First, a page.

There has recently been publicity about IRS clarification of the differences between
tips and service charges. Several articles indicate that prior IRS guidance was
ambiguous. See http://www.irs.gov/irb/2012-26_IRB/ar07.html for the new IRS
rule (Internal Revenue Bulletin 2012-26,
June 25, 2012).
The DOL position concerning service charges, for Fair Labor Standards Act (FLSA)
purposes, has been clear for more than four decades. Other than the IRS citation
above, this article is limited to the FLSA.
The title is redundant for a reason – to include all three related terms. Tips and
gratuities are actually interchangeable terms. However, some employers have a
tendency to inaccurately refer to a service charge as a “gratuity.” This can
result in record keeping and overtime violations.
Employers often misunderstand the differences between tips and service charges. A good
grasp of these differences will enable an employer to achieve and maintain
compliance with FLSA record keeping, minimum wage, and overtime compensation
While the DOL position regarding service charges has been clear over the years, tips
are another matter. DOL guidance and enforcement policies (regarding tips) have
varied because of statutory changes, ambiguity of the FLSA provisions, and (prior
to April 5, 2011) obsolescence of regulations.
The hospitality industry dominates when there are concerns about tips and service
charges, but many other types of business are also affected.
Tip and service charge comparisons, and FLSA considerations:
- A tip or gratuity is given voluntarily by the customer. A charge added to the ticket
(usually a percentage) based on the establishment’s policy is generally viewed
by DOL as a service charge.
- A tipped employee may be paid wages of less than the minimum wage (but no less than
$2.13 per hour), if tips received and retained bring the employee’s wage rate
up to the minimum wage. This computation is done on a workweek basis. If tips
are insufficient, supplemental pay is required.
- Employers of tipped employees, even if the full minimum wage is paid and no “tip credit” is
taken, must abide by very strict rules regarding confiscation or sharing of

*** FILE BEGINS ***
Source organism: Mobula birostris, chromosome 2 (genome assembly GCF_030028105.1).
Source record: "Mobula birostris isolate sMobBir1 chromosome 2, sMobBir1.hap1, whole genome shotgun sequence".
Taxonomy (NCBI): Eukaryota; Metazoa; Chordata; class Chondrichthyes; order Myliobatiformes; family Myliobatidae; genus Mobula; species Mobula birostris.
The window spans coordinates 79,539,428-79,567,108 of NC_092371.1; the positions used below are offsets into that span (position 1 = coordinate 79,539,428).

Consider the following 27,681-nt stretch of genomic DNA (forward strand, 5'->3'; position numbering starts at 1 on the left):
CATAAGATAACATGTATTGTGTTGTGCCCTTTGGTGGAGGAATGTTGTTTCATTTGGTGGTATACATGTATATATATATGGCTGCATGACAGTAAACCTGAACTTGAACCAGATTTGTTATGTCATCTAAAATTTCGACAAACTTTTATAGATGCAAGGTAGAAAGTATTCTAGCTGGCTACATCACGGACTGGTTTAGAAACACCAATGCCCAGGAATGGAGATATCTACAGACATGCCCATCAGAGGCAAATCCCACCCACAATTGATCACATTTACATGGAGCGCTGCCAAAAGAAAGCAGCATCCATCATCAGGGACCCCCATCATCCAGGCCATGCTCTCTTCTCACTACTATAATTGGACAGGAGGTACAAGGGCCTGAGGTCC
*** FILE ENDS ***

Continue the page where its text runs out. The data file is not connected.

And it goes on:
tips. For the DOL response to an adverse Ninth Circuit decision, see http://www.dol.gov/whd/FieldBulletins/fab2012_2.htm and http://www.dol.gov/whd/regs/compliance/whdfs15a.htm.
- Tip credit is not allowed for hours of work in a non-tipped job (e.g., cook, janitor, etc.).
- Tips do not increase the regular rate for overtime purposes.
- See http://ecfr.gpoaccess.gov/cgi/t/text/text-idx?c=ecfr&sid=48d6ee3b99d3b3a97b1bf189e1757786&rgn=div5&view=text&node=29:126.96.36.199.13&idno=29#29:188.8.131.52.184.108.40.206 for the
record keeping requirements with respect to tipped employees (29 CFR, Part 516,
- Service charges, not subject to the rigid tip rules, may be retained by the business,
distributed to various employees, and/or paid over to employees who dealt
directly with the customers.
- To the extent that service charges are paid to an employee, this remuneration must be
included in the employee’s total weekly regular wages. See §516.2 of the record
keeping regulations at http://ecfr.gpoaccess.gov/cgi/t/text/text-idx?c=ecfr&sid=48d6ee3b99d3b3a97b1bf189e1757786&rgn=div5&view=text&node=29:220.127.116.11.13&idno=29#29:18.104.22.168.22.214.171.124.
- Service charges paid to an employee count toward meeting the minimum wage requirement.
- Service charges received by employees increase the regular rate for record keeping and
overtime computation purposes.
- An employee of a “retail establishment” who is paid primarily on the basis of percentage-based
service charges might qualify for an overtime exemption. http://www.dol.gov/whd/regs/compliance/whdfs20.htm provides a synopsis of the exemption requirements.
See also §§ 779.410 – 779.420 at http://ecfr.gpoaccess.gov/cgi/t/text/text-idx?c=ecfr&sid=48d6ee3b99d3b3a97b1bf189e1757786&rgn=div5&view=text&node=29:126.96.36.199.40&idno=29#29:188.8.131.52.40.5.303. This is a